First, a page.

Washington's Condit Dam breached
Crews have blasted a hole in a nearly century-old hydropower dam in Washington's south Cascades today, marking another step in efforts to restore habitat for threatened and endangered fish in the Pacific Northwest.
The more than 12-story Condit Dam on the White Salmon River is the second-tallest dam to be demolished in U.S. history.
Important day for fish, community
Its two turbines produce about 14 megawatts of power, enough for 7,000 homes, but its owner, Portland, Ore. based utility PacifiCorp, elected to remove the dam rather than install cost-prohibitive fish passage structures that would have been required for relicensing.
"This is a very important day for the river and the community," said Amy Kober, spokeswoman for advocacy group American Rivers. "We're not just talking about restoring vital fish runs in the region but improving a nationally renowned whitewater area."
The White Salmon River winds from its headwaters on the slopes of Mount Adams through steep, forested canyons to its confluence with the Columbia River, the largest river in the Pacific Northwest.
The 125-foot Condit Dam, which was built in 1913, blocked fish passage for native species of Pacific salmon and other anadromous fish that mature in the ocean and return to rivers to spawn, confining them to the lower 3.3 miles of the river.
Removing the dam and restoring a free-flowing river will open up miles of new habitat for fish and likely create additional recreational opportunities for kayakers and rafters in a region already known among whitewater enthusiasts.
Yakima Nation 'paradise'
Local residents who supported the dam's removal plan to join conservation groups and recreation enthusiasts at whitewater guiding company Wet Planet to watch a live Internet feed of the dam being breached.
Similar celebrations are being held at the Yakama Nation and at the Spring Creek National Fish Hatchery, where Emily Washines plans to display examples of willow fish traps, which would be used by Yakama tribal members in smaller creeks to catch fish.
Washines, a tribal member and remediation and restoration coordinator for Yakama fisheries, said she hopes young people will be able to once again use the traps in the White Salmon basin. Her grandfather, born in 1915, never saw the free-flowing river.
"My sister and I will be able to see the river the way our great-grandparents saw it," she said. "The resurgence of cultural activities and renewing a sense of what that means for our future generations is on the brink of happening."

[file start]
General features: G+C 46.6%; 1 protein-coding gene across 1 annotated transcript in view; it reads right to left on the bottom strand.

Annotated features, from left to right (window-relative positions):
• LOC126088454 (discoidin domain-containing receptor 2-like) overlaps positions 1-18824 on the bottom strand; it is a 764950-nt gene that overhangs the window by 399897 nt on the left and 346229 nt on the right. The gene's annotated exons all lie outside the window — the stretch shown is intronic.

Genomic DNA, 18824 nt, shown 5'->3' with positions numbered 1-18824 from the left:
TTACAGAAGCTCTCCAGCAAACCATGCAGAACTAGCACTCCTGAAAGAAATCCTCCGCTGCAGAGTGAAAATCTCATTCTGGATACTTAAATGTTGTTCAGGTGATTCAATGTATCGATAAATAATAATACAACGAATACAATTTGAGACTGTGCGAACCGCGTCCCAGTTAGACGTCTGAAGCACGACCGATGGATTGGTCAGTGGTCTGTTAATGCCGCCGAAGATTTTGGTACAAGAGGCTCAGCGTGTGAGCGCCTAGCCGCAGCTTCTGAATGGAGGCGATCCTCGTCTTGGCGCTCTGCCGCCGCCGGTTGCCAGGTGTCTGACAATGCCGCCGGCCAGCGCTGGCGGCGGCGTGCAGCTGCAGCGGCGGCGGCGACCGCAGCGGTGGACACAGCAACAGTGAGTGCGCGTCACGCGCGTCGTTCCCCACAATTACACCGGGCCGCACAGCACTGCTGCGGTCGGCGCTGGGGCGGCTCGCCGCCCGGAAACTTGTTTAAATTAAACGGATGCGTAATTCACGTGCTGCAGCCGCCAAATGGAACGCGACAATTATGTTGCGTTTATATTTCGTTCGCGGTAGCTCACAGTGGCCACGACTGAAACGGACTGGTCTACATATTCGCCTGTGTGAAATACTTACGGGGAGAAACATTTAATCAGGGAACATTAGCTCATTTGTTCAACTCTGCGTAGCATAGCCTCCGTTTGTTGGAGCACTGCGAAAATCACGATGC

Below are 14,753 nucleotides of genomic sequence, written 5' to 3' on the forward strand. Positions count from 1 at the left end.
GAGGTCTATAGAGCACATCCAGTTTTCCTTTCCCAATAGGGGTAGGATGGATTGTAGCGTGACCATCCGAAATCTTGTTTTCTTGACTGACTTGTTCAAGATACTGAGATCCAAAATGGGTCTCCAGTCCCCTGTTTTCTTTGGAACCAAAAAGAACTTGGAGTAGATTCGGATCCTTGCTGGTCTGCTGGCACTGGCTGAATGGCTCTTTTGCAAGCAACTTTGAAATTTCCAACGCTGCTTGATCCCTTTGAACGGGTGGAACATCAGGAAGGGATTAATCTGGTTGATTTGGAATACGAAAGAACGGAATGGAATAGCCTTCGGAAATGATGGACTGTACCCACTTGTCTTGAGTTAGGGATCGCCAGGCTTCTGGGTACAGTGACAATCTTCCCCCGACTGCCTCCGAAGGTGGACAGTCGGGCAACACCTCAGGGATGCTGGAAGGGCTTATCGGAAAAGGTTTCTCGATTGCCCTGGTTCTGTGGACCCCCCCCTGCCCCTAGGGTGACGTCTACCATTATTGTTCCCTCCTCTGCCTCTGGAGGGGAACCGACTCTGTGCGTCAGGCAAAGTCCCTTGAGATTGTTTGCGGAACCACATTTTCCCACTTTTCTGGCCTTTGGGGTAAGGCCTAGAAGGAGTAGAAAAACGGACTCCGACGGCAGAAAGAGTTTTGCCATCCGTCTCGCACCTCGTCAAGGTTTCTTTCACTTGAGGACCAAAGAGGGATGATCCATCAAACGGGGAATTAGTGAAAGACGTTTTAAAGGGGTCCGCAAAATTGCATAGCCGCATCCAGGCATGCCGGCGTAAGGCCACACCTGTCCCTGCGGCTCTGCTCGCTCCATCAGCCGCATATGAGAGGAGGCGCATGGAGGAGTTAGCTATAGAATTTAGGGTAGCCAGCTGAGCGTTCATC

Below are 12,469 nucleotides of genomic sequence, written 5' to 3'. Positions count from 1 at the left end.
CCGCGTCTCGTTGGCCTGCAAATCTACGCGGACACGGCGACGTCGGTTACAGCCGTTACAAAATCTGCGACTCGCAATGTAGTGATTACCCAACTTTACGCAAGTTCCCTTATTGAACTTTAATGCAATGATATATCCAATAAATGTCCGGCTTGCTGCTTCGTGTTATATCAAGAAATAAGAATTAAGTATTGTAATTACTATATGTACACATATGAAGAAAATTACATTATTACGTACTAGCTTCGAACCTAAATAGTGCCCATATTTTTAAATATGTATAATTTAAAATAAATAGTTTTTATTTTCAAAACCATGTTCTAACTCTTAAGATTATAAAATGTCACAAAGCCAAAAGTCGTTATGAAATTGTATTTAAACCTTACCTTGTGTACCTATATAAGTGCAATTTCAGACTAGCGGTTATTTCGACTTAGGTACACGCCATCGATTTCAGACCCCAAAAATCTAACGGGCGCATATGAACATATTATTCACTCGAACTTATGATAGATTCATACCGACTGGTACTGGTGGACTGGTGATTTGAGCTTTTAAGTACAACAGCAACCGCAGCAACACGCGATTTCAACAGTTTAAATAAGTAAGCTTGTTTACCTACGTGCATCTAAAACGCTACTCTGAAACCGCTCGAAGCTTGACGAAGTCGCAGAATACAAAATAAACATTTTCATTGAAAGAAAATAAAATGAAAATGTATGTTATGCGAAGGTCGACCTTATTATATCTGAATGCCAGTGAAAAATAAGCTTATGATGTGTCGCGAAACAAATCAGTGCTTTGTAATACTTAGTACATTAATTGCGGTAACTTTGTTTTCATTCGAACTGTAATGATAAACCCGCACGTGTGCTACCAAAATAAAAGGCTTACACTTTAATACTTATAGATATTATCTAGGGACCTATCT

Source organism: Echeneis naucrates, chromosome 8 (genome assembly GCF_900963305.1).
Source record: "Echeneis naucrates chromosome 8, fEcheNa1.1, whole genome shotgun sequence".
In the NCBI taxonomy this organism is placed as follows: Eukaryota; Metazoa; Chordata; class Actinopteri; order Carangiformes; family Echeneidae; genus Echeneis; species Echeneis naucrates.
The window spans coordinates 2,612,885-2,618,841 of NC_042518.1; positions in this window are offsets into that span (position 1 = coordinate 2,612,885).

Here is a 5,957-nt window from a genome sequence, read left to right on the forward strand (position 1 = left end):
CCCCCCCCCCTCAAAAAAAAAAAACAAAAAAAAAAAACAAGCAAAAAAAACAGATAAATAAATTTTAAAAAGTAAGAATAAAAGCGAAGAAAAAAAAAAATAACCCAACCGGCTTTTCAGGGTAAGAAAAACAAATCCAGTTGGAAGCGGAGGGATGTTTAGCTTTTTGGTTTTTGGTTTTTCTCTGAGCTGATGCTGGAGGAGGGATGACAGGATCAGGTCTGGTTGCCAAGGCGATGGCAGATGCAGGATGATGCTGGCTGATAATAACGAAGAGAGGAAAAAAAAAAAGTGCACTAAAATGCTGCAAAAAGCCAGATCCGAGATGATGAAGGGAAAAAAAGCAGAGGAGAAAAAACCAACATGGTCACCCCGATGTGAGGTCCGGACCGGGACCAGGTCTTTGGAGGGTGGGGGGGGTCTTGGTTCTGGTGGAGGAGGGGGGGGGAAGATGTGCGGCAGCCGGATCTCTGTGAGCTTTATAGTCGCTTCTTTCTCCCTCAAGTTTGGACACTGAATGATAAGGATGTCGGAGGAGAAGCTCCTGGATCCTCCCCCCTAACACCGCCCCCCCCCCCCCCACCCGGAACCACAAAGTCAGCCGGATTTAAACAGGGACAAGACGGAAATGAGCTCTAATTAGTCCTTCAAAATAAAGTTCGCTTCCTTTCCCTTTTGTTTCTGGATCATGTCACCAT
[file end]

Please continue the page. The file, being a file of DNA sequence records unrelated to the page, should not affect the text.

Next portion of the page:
Yakama Nation tribal elders have called the area a "paradise," recalling stories about tribal members fishing, hunting and gathering berries and other native plants before the dam was built. Tribal houses and drying sheds sat at the confluence with the Columbia for processing abundant salmon, steelhead and lamprey.
Restoring the habitat
Removal of the dam opens up at least 33 miles of habitat for steelhead. Habitat for tule fall chinook will double.
Yakama Nation chairman Harry Smiskin likened the return of fish to the river's upper stretches to "welcoming back a relative that has been missing for many years."
"It is sad that the dam is coming out, but again, it is a return to something our Creator, our Mother Nature, created for us and to put it back to as close to its natural state as it can be," he said.
The 5-story wedge of silt
In recent weeks, work crews created a tunnel 18 feet wide and 13 feet tall in the base of the dam to allow water and sediment to pass through from the reservoir behind the dam once it is breached. Over the years, a five-story wedge of silt has collected in 92-acre Northwestern Lake, a popular recreation spot for boaters and the dozens of cabin leaseholders on the water's edge.
Fisheries biologists also captured and relocated 679 tule chinook from below the dam to the river above it to protect their redds, or spawning nests, from being inundated by sediment when the dam is breached.
PacifiCorp has estimated the dam removal project at $32 million, far less than the $100 million improvements and fish ladders that would have been required by federal regulators to relicense the dam.
Fish ladders were incorporated on the dam when it was first built, but storms twice tore down the structures.
In the largest dam removal project in U.S. history, workers last month began removing the 210-foot Glines Canyon Dam and the 108-foot Elwha Dam from the Elwha River, part of a three-year $325 million project to restore the Olympic Peninsula river and its salmon runs.
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